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dc.contributor.authorPawlaczyk-Łuszczyńska, Małgorzata
dc.contributor.authorZaborowski, Kamil
dc.contributor.authorDudarewicz, Adam
dc.contributor.authorZamojska-Daniszewska, Małgorzata
dc.contributor.authorWaszkowska, Małgorzata
dc.date.accessioned2018-12-05T09:07:35Z
dc.date.available2018-12-05T09:07:35Z
dc.date.issued2018
dc.identifier.citationInt J Environ Res Public Health 2018, 15 (8):art. E1575en
dc.identifier.issn1660-4601
dc.identifier.pmid30044414
dc.identifier.doi10.3390/ijerph15081575
dc.identifier.urihttp://hdl.handle.net/10146/618242
dc.description.abstractThe aim of this study was to evaluate the perception and annoyance of noise from wind turbines in populated areas of Poland. A questionnaire inquiry was carried out among 517 subjects, aged 18⁻88, living within 204⁻1726 m from the nearest wind turbine. For areas where respondents lived, A-weighted sound pressure levels (SPLs) were calculated as the sum of the contributions from the wind power plants in the specific area. It has been shown that the wind turbine noise at the calculated A-weighted SPL of 33⁻50 dB was perceived as annoying or highly annoying by 46% and 28% of respondents, respectively. Moreover, 34% and 18% of them said that they were annoyed or highly annoyed indoors, respectively. The perception of high annoyance was associated with the A-weighted sound pressure level or the distance from the nearest wind turbine, general attitude to wind farms, noise sensitivity and terrain shape (annoyance outdoors) or road-traffic intensity (annoyance indoors). About 48⁻66% of variance in noise annoyance rating might be explained by the aforesaid factors. It was estimated that at the distance of 1000 m the wind turbine noise might be perceived as highly annoying outdoors by 43% and 2% of people with negative and positive attitude towards wind turbines, respectively. There was no significant association between noise level (or distance) and various health and well-being aspects. However, all variables measuring health and well-being aspects, including stress symptoms, were positively associated with annoyance related to wind turbine noise.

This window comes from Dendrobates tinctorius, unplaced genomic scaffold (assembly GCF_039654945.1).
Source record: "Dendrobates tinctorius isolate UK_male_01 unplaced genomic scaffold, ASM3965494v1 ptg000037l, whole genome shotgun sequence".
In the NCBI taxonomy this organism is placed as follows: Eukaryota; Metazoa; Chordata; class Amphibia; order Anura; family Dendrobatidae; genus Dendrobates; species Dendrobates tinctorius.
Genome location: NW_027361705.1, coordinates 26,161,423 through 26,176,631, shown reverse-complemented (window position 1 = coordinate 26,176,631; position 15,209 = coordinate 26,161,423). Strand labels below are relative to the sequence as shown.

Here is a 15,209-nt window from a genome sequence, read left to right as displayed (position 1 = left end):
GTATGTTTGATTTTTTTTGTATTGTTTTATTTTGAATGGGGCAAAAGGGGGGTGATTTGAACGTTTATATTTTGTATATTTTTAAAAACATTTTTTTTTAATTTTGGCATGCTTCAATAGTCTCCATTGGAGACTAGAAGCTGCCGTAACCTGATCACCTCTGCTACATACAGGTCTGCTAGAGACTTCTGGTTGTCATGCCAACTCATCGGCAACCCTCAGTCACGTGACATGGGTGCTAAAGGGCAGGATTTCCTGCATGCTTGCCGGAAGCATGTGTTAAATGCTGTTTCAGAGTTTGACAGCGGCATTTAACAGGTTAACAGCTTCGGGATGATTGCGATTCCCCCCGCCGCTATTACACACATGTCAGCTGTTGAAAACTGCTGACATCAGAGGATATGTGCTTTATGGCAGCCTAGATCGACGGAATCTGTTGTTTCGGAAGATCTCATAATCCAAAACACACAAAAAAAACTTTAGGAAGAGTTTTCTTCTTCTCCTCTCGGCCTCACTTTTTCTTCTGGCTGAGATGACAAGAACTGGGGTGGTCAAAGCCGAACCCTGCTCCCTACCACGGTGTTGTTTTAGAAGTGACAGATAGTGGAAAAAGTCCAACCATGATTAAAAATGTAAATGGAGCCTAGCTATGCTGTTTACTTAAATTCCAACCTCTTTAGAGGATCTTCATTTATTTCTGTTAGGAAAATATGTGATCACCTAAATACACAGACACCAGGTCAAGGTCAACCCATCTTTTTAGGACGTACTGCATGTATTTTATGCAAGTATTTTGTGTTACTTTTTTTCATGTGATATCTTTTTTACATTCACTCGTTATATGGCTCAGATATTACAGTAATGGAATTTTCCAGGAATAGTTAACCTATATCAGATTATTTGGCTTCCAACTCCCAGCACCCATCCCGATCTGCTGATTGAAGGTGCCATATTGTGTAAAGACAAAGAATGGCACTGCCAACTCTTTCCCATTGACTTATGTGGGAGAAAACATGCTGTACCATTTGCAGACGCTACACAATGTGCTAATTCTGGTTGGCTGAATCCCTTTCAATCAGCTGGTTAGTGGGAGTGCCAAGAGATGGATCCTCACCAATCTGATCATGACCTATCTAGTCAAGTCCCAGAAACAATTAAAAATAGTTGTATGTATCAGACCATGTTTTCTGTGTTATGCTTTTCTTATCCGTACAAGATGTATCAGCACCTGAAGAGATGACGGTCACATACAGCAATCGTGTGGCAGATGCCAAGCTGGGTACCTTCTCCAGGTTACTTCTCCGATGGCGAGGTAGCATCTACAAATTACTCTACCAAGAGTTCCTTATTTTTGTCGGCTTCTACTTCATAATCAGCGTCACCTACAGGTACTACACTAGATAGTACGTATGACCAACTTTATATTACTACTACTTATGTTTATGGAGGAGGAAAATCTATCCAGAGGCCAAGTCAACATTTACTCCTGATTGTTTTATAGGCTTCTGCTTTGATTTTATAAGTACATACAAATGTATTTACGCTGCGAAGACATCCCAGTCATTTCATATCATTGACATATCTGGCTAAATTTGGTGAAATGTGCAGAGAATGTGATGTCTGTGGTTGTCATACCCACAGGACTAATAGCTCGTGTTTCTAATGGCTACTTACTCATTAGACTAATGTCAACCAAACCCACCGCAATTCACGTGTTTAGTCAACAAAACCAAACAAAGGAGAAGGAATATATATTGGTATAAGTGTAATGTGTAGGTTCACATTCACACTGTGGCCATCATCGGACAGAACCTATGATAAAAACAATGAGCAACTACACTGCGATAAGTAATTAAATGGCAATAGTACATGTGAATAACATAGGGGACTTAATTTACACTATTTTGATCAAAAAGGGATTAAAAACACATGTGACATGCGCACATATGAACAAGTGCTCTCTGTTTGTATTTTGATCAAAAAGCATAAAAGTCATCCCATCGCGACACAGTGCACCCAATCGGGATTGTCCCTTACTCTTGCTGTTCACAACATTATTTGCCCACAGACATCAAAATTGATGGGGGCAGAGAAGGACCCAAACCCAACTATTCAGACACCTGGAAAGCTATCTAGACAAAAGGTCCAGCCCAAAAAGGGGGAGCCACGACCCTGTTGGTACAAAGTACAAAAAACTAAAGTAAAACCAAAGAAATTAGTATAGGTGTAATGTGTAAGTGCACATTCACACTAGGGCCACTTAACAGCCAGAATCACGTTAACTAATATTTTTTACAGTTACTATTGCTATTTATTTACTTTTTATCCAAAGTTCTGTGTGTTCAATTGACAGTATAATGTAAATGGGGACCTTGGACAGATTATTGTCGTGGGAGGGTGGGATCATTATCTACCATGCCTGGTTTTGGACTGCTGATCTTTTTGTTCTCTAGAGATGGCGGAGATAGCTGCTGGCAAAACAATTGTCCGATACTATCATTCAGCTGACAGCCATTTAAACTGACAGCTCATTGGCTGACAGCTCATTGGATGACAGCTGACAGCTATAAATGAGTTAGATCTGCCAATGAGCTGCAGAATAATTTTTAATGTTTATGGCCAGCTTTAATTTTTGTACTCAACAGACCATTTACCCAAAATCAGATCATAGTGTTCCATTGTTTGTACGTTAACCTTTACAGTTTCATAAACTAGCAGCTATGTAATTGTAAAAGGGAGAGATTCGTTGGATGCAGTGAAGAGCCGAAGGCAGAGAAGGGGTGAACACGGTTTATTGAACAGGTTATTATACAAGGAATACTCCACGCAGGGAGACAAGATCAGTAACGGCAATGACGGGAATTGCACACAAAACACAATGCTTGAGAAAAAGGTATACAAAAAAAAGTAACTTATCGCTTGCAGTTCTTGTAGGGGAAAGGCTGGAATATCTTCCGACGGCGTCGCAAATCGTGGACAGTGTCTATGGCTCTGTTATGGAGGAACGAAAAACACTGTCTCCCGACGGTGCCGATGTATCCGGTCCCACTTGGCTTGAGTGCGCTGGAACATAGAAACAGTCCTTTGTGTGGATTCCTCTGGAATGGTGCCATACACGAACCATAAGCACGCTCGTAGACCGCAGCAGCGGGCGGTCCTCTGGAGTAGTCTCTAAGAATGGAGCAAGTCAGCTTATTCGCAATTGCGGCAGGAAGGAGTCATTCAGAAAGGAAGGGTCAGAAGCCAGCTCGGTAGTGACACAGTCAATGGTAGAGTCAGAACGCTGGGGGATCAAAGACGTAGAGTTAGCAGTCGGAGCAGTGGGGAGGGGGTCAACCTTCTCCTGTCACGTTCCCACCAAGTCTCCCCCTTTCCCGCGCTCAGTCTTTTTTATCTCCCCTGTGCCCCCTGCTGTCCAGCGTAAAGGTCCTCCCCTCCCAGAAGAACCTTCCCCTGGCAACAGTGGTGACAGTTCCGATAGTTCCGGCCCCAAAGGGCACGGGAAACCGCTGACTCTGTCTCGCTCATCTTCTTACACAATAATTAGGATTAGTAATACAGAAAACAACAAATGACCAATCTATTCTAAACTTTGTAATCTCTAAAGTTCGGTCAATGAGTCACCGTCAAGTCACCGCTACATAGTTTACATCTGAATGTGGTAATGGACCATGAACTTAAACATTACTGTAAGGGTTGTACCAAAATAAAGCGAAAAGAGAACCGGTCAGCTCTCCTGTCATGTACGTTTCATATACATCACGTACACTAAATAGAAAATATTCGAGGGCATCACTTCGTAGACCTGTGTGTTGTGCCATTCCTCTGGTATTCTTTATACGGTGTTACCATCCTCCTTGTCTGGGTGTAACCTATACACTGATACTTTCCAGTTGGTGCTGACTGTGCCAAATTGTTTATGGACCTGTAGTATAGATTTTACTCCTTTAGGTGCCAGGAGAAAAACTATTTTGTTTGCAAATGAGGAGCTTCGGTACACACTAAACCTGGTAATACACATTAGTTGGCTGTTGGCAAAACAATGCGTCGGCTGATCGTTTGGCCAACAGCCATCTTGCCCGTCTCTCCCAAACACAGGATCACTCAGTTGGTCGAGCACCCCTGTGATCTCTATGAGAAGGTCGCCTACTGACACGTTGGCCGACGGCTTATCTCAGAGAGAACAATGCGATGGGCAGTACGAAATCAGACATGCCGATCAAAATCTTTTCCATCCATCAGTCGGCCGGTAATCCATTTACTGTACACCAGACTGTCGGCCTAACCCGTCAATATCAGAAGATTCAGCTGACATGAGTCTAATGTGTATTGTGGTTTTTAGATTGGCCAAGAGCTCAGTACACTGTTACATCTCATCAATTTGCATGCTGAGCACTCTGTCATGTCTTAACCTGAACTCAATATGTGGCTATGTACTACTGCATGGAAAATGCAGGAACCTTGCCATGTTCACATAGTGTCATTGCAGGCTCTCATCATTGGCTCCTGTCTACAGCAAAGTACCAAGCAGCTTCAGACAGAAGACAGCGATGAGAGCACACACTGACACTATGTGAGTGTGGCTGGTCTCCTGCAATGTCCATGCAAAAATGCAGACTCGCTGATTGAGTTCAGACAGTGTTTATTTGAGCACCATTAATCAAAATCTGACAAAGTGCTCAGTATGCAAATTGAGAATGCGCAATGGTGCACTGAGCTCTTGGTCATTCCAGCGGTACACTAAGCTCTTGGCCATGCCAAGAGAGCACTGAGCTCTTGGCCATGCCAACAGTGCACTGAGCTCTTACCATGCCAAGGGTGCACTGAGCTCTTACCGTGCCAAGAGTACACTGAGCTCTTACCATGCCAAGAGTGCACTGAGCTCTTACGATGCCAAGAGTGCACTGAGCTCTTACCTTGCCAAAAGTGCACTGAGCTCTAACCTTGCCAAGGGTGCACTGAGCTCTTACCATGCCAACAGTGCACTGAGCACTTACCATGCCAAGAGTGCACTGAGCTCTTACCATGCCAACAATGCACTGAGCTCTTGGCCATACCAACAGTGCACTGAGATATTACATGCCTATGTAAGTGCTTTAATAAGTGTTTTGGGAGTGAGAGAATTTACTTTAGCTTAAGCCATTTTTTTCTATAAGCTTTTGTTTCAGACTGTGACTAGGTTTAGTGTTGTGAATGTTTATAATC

dc.language.isoenen
dc.relation.urlhttps://www.mdpi.com/1660-4601/15/8/1575en
dc.rightsArchived with thanks to International journal of environmental research and public healthen
dc.rights.urihttp://creativecommons.org/licenses/by-nc/4.0/*
dc.subjectannoyanceen
dc.subjecthealth effectsen
dc.subjectnoiseen
dc.subjectwind turbinesen
dc.titleResponse to Noise Emitted by Wind Farms in People Living in Nearby Areas.en
dc.typeArticleen
dc.contributor.departmentNofer Institute of Occupational Medicineen
dc.identifier.journalInternational Journal of Environmental Research and Public Healthen
refterms.dateFOA2018-12-17T18:11:51Z
html.description.abstractThe aim of this study was to evaluate the perception and annoyance of noise from wind turbines in populated areas of Poland. A questionnaire inquiry was carried out among 517 subjects, aged 18⁻88, living within 204⁻1726 m from the nearest wind turbine. For areas where respondents lived, A-weighted sound pressure levels (SPLs) were calculated as the sum of the contributions from the wind power plants in the specific area. It has been shown that the wind turbine noise at the calculated A-weighted SPL of 33⁻50 dB was perceived as annoying or highly annoying by 46% and 28% of respondents, respectively. Moreover, 34% and 18% of them said that they were annoyed or highly annoyed indoors, respectively. The perception of high annoyance was associated with the A-weighted sound pressure level or the distance from the nearest wind turbine, general attitude to wind farms, noise sensitivity and terrain shape (annoyance outdoors) or road-traffic intensity (annoyance indoors). About 48⁻66% of variance in noise annoyance rating might be explained by the aforesaid factors. It was estimated that at the distance of 1000 m the wind turbine noise might be perceived as highly annoying outdoors by 43% and 2% of people with negative and positive attitude towards wind turbines, respectively. There was no significant association between noise level (or distance) and various health and well-being aspects. However, all variables measuring health and well-being aspects, including stress symptoms, were positively associated with annoyance related to wind turbine noise.


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Archived with thanks to International journal of environmental research and public health
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